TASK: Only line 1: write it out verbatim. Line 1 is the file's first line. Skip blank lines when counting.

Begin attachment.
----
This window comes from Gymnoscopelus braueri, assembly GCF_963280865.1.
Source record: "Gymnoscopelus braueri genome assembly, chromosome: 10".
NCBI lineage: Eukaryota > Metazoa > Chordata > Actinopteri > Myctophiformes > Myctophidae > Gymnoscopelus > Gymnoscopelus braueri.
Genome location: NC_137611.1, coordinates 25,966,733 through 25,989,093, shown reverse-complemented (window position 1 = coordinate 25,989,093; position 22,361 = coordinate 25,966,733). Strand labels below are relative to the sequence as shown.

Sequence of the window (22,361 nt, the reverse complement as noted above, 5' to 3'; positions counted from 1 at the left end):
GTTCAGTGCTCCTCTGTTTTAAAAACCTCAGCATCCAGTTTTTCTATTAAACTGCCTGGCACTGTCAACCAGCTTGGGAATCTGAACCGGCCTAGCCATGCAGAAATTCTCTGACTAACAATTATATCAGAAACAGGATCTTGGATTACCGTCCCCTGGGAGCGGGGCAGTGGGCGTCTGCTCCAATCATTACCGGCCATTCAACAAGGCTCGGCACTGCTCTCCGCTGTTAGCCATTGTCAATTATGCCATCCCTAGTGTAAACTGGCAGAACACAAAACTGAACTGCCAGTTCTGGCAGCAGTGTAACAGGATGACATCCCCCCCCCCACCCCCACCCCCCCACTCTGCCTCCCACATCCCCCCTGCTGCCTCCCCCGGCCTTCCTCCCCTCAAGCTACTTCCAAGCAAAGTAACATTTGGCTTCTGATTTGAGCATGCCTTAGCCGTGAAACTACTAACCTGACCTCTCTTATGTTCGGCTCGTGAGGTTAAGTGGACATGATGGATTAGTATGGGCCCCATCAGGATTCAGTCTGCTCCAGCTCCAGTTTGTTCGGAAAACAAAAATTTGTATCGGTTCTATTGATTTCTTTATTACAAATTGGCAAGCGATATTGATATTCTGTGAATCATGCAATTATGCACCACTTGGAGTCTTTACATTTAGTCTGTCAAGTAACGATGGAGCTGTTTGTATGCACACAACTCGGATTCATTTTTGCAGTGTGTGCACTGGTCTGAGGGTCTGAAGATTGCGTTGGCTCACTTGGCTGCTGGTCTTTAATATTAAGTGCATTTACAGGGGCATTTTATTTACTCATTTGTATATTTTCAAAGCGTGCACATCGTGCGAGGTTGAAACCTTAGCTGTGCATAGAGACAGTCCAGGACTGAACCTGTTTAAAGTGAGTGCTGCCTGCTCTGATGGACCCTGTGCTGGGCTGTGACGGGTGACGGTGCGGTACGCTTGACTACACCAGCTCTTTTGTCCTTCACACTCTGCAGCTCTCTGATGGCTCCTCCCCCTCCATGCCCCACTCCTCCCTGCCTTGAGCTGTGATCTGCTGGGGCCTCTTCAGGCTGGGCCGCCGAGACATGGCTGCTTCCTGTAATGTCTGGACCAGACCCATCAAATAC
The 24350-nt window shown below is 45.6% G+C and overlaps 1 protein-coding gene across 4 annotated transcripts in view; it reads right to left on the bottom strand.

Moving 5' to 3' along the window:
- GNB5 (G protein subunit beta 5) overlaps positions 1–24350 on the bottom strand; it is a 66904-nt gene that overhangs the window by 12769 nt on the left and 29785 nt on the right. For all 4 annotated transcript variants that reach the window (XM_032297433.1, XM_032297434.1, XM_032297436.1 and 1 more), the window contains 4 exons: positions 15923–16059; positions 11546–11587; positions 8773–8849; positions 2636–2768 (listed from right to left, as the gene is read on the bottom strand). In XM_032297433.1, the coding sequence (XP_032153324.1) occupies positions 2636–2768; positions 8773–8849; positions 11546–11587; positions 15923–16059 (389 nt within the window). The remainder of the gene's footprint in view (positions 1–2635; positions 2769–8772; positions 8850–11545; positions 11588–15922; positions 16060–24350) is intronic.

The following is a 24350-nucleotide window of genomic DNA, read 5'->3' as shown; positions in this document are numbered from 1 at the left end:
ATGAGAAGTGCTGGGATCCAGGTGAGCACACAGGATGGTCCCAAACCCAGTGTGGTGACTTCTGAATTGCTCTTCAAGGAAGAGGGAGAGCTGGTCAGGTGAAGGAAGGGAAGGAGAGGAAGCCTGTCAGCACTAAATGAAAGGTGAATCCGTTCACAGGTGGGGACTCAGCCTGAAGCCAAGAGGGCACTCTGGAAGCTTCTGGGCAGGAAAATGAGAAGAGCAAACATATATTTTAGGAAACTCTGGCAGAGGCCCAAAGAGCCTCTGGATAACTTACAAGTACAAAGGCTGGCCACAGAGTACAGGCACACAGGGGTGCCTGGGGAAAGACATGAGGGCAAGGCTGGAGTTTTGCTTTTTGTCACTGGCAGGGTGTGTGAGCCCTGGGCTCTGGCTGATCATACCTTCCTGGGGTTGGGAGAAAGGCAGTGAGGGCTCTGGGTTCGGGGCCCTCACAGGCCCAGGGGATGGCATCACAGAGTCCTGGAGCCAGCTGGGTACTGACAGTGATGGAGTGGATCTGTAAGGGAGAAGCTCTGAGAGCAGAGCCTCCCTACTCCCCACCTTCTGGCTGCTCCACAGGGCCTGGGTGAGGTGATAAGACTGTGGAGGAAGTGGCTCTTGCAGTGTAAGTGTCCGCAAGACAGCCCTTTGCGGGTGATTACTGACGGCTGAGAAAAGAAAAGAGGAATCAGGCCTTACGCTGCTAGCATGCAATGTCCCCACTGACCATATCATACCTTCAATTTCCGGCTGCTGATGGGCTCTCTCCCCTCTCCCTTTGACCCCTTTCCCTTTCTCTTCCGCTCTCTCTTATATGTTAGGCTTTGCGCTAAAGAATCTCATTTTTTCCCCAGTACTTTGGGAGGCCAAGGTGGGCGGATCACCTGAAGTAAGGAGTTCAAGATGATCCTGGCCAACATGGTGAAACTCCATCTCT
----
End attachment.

This window comes from Gymnoscopelus braueri, assembly GCF_963280865.1.